Enterotypes of the human gut microbiome

An Addendum to this article was published on 26 February 2014

A Corrigendum to this article was published on 08 June 2011

This article has been updated

Abstract

Our knowledge of species and functional composition of the human gut microbiome is rapidly increasing, but it is still based on very few cohorts and little is known about variation across the world. By combining 22 newly sequenced faecal metagenomes of individuals from four countries with previously published data sets, here we identify three robust clusters (referred to as enterotypes hereafter) that are not nation or continent specific. We also confirmed the enterotypes in two published, larger cohorts, indicating that intestinal microbiota variation is generally stratified, not continuous. This indicates further the existence of a limited number of well-balanced host–microbial symbiotic states that might respond differently to diet and drug intake. The enterotypes are mostly driven by species composition, but abundant molecular functions are not necessarily provided by abundant species, highlighting the importance of a functional analysis to understand microbial communities. Although individual host properties such as body mass index, age, or gender cannot explain the observed enterotypes, data-driven marker genes or functional modules can be identified for each of these host properties. For example, twelve genes significantly correlate with age and three functional modules with the body mass index, hinting at a diagnostic potential of microbial markers.

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Figure 1: Functional and phylogenetic profiles of human gut microbiome.
Figure 2: Phylogenetic differences between enterotypes.
Figure 3: Functional differences between enterotypes.
Figure 4: Correlations with host properties.

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  • 08 June 2011

    An author was omitted. His name has been added to the HTML and PDF and described in the accompanying Corrigendum.

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Acknowledgements

The authors are grateful to C. Creevey, G. Falony and members of the Bork group at EMBL for discussions and assistance. We thank the EMBL IT core facility and Y. Yuan for managing the high-performance computing resources. The research leading to these results has received funding from the European Community’s Seventh Framework Programme (FP7/2007-2013): MetaHIT, grant agreement HEALTH-F4-2007-201052, EMBL, the Lundbeck Foundation Centre for Applied Medical Genomics in Personalized Disease Prediction, Prevention and Care (LuCAMP), Novo Nordisk Foundation and the International Science and Technology Cooperation Project in China (0806). Obese/non-obese volunteers for the MicroObes study were recruited from the SU.VI.MAX cohort study coordinated by P. Galan and S. Hercberg, and metagenome sequencing was funded by Agence Nationale de la Recherche (ANR); volunteers for MicroAge study were recruited from the CROWNALIFE cohort study coordinated by S. Silvi and A. Cresci, and metagenome sequencing was funded by GenoScope. Ciberehd is funded by the Instituto de Salud Carlos III (Spain). J.R. is supported by the Institute for the encouragement of Scientific Research and Innovation of Brussels (ISRIB) and the Odysseus programme of the Fund for Scientific Research Flanders (FWO). We are thankful to the Human Microbiome Project for generating the reference genomes from human gut microbes and the International Human Microbiome Consortium for discussions and exchange of data.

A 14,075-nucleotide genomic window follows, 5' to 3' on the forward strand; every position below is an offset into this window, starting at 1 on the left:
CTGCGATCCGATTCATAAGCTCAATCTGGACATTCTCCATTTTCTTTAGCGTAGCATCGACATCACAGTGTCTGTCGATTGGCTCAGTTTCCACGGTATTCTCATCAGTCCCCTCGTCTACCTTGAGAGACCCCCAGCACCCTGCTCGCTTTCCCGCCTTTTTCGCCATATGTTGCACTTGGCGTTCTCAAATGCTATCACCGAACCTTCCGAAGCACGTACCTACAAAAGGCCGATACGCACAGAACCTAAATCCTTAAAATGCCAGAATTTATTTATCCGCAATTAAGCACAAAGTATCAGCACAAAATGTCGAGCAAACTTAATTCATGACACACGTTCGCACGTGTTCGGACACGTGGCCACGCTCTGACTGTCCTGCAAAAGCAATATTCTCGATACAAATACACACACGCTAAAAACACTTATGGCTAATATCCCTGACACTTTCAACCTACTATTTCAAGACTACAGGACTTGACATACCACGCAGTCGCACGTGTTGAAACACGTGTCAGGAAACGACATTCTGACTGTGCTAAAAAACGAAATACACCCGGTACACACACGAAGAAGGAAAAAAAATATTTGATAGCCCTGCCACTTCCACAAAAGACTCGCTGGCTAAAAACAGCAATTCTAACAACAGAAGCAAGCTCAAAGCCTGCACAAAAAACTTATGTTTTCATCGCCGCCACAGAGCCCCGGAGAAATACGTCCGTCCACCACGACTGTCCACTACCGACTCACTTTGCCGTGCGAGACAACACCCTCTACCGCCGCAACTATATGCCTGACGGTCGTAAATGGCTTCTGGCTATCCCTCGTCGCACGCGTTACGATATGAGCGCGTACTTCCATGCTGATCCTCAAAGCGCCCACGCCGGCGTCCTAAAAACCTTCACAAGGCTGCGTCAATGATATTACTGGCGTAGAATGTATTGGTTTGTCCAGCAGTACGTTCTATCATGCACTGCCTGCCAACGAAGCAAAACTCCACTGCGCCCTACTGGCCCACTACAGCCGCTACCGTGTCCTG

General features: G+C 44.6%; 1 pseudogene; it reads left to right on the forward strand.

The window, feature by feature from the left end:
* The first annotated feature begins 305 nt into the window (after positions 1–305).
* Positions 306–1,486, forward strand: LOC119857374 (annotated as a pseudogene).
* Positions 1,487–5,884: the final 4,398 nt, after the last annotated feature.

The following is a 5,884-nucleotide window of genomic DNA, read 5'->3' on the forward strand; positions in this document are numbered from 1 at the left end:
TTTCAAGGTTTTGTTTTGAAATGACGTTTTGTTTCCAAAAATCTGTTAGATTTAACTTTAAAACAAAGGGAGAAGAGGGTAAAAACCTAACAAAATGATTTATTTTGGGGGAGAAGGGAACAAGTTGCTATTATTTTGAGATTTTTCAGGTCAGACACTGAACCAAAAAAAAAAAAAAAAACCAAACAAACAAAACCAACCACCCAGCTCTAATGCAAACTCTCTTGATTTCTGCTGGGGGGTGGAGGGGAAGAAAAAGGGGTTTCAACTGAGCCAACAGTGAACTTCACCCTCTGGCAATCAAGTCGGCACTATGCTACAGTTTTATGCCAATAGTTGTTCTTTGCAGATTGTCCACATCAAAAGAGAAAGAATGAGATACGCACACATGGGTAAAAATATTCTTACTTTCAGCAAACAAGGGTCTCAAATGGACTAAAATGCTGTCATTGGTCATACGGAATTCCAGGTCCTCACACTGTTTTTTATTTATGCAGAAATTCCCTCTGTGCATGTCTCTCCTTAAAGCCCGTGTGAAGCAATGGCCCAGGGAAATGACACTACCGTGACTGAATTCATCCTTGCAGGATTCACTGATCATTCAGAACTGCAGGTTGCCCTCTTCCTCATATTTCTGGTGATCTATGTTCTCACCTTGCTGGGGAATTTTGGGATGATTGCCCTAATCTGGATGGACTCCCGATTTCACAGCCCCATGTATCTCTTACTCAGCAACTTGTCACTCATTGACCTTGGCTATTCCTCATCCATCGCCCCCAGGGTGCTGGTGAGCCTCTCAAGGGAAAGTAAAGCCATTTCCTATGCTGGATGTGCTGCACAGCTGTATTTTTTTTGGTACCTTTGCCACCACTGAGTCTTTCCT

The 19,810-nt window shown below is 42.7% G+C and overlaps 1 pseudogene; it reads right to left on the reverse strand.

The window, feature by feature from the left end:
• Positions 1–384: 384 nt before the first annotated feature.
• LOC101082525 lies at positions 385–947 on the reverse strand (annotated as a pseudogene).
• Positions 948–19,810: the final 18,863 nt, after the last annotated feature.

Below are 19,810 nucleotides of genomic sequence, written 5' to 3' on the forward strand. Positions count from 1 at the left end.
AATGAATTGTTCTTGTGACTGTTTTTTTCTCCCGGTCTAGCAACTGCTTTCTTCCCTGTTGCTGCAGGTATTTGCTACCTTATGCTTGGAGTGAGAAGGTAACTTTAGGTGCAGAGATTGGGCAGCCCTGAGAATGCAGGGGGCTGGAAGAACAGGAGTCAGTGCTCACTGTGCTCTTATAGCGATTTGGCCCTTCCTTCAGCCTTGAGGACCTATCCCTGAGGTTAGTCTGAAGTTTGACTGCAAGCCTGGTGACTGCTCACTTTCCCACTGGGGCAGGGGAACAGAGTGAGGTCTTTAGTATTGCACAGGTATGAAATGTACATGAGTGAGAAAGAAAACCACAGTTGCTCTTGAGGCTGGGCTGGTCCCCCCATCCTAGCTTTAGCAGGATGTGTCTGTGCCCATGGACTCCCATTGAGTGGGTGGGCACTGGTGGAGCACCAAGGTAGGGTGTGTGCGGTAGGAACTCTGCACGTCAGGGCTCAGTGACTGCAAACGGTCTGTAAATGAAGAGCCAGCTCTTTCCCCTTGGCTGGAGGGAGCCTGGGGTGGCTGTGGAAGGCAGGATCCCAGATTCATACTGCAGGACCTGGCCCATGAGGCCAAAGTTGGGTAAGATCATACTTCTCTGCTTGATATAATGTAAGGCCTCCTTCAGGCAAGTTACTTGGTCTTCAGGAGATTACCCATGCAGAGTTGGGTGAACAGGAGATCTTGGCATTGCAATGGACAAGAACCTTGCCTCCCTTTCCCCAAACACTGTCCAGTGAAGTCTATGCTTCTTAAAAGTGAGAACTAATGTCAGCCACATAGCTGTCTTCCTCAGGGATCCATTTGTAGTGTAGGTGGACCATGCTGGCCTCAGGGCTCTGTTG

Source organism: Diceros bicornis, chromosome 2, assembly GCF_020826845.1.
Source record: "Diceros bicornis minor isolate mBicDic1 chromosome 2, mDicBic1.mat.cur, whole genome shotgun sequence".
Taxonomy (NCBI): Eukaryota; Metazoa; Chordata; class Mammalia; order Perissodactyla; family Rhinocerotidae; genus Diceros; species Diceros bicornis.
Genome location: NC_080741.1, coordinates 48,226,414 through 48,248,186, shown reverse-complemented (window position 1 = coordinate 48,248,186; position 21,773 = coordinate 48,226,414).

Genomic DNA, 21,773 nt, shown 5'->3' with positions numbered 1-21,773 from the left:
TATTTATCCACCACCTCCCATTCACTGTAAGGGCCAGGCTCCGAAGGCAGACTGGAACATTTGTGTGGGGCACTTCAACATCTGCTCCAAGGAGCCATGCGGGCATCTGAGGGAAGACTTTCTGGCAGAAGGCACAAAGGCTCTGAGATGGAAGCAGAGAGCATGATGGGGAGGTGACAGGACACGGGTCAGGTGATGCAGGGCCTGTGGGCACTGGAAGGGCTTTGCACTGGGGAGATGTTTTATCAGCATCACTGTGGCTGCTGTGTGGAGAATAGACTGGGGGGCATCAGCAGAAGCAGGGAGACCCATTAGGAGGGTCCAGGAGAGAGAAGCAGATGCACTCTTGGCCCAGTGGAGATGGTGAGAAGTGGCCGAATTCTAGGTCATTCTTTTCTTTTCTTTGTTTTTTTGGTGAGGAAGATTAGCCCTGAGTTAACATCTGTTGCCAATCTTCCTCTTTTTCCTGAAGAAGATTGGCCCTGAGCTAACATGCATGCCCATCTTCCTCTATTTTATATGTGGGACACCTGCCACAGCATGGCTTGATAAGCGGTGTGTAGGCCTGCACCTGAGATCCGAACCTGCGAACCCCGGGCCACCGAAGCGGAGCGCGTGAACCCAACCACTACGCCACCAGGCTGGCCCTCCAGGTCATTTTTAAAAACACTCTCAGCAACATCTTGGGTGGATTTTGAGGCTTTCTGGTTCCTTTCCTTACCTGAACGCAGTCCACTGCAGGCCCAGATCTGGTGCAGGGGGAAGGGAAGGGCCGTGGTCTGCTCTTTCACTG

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Contributions

All authors are members of the Metagenomics of the Human Intestinal Tract (MetaHIT) Consortium. Jun W., F.G., O.P., W.M.d.V., S.B., J.D., Jean W., S.D.E. and P.B. managed the project. N.B., F.C., T.H., C.M. and T. N. performed clinical analyses. M.L. and F.L. performed DNA extraction. E.P., D.L.P., T.B., J.P. and E.U. performed DNA sequencing. M.A., J.R., S.D.E. and P.B. designed the analyses. M.A., J.R., T.Y., D.R.M., G.R.F., J.T., J.-M.B., M.B., L.F., L.G., M.K., H.B.N., N.P., J.Q., T.S.-P., S.T., D.T., E.G.Z., S.D.E. and P.B. performed the analyses. M.A., J.R., P.B. and S.D.E. wrote the manuscript. M.H., T.H., K.K. and the MetaHIT Consortium members contributed to the design and execution of the study.

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Correspondence to S. Dusko Ehrlich or Peer Bork.

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The authors declare no competing financial interests.

Additional information

Raw Sanger read data from the European faecal metagenomes have been deposited in the NCBI Trace Archive with the following project identifiers: MH6 (33049), MH13 (33053), MH12 (33055), MH30 (33057), CD1 (33059), CD2 (33061), UC4 (33113), UC6 (33063), NO1 (33305), NO3 (33307), NO4 (33309), NO8 (33311), OB2 (33313), OB1 (38231), OB6 (38233), OB8 (45929), A (63073), B (63075), C (63077), D (63079), E (63081), G (63083). Contigs, genes and annotations are available to download from http://www.bork.embl.de/Docu/Arumugam_et_al_2011/.

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Supplementary Information

The file contains Supplementary Methods, Supplementary Notes and Supplementary References. A minor error in Supplementary Information section 2.2 was corrected on 02 June 2011. (PDF 769 kb)

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Arumugam, M., Raes, J., Pelletier, E. et al. Enterotypes of the human gut microbiome. Nature 473, 174–180 (2011). https://doi.org/10.1038/nature09944

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